The removal of an option in New Mexico to cast a straight party ticket vote with one mark on your ballot has been called into question by a lawsuit brought by the state’s Democratic Party. As of last week, the lawsuit was put on hold by the state Supreme Court while a federal court considers the issue.
The state’s highest court postponed proceedings in the case in which Democrats are seeking to restore the option for a voter to cast, with a single mark on the ballot, a vote for a political party’s entire slate of candidates. The option has been allowed for years, but this year, New Mexico Secretary of State Dianna Duran decided that it’s not required or authorized by state law, and that the state would be better off without it. Her office has since redesigned some ballots for New Mexicans, and they are being used in early voting. She contends that to put the option back on ballots now would violate equal protection guarantees, and she’s asked the U.S. District Court to address the issue.
We don’t know how either court will rule on the matter, but we know what we think about it, and we’ll express our view on no uncertain terms:
We’re glad Duran took the straight party ticket voting off this year’s general election ballot. It dumbs down the voting process and is unfair to non-mainstream candidates and others who stand apart from party affiliations or have no affiliation. And the contention that it makes voting easier for some, and will therefore increase turnout, is superficial at best and silly at its worst.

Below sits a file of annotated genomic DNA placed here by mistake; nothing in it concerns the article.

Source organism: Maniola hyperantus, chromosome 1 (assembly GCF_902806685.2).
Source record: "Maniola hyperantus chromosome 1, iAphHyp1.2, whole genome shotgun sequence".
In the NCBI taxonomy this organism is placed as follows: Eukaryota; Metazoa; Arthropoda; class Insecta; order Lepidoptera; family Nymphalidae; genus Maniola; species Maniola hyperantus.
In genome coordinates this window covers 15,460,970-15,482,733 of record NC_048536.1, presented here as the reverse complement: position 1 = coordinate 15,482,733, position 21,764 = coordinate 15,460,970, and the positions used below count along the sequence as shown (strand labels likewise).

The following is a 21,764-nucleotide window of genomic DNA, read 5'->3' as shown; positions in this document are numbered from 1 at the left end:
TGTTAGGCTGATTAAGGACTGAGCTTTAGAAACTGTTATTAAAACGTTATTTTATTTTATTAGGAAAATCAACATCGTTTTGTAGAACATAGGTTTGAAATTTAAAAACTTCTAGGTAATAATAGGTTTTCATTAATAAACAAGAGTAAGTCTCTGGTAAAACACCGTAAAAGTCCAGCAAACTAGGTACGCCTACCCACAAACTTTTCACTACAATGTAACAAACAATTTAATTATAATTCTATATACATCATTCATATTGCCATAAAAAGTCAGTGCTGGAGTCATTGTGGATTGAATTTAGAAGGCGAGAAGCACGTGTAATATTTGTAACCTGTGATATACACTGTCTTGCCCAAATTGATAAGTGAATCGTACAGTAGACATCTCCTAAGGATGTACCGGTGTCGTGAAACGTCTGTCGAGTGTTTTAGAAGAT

We’re all in favor of making voting easier on people — it’s why we support no-excuse early and absentee voting procedures and we’re opposed to cumbersome voter ID requirements. Almost anything that can be done to make voting easier — as long as it doesn’t increase the risk of voter fraud — is fine. Almost. The straight-ticket option is just going too far.
Understand that no one’s stopping a voter from going with all Democrats or Republicans. Anyone who wants to vote a straight ticket may do so, easily and with little extra effort, by simply looking for the “D” or the “R” beside each candidate’s name in each race. We prefer to consider the candidates individually, but for partisan voters whose loyalty transcends such thinking, we say fine — just put a little effort into it. We’re pretty sure your hand won’t cramp up in the process.
We’re embarrassed for the Democratic Party’s effort to dumb down the election, and we hope the courts uphold Duran’s decision to remove it from New Mexico ballots.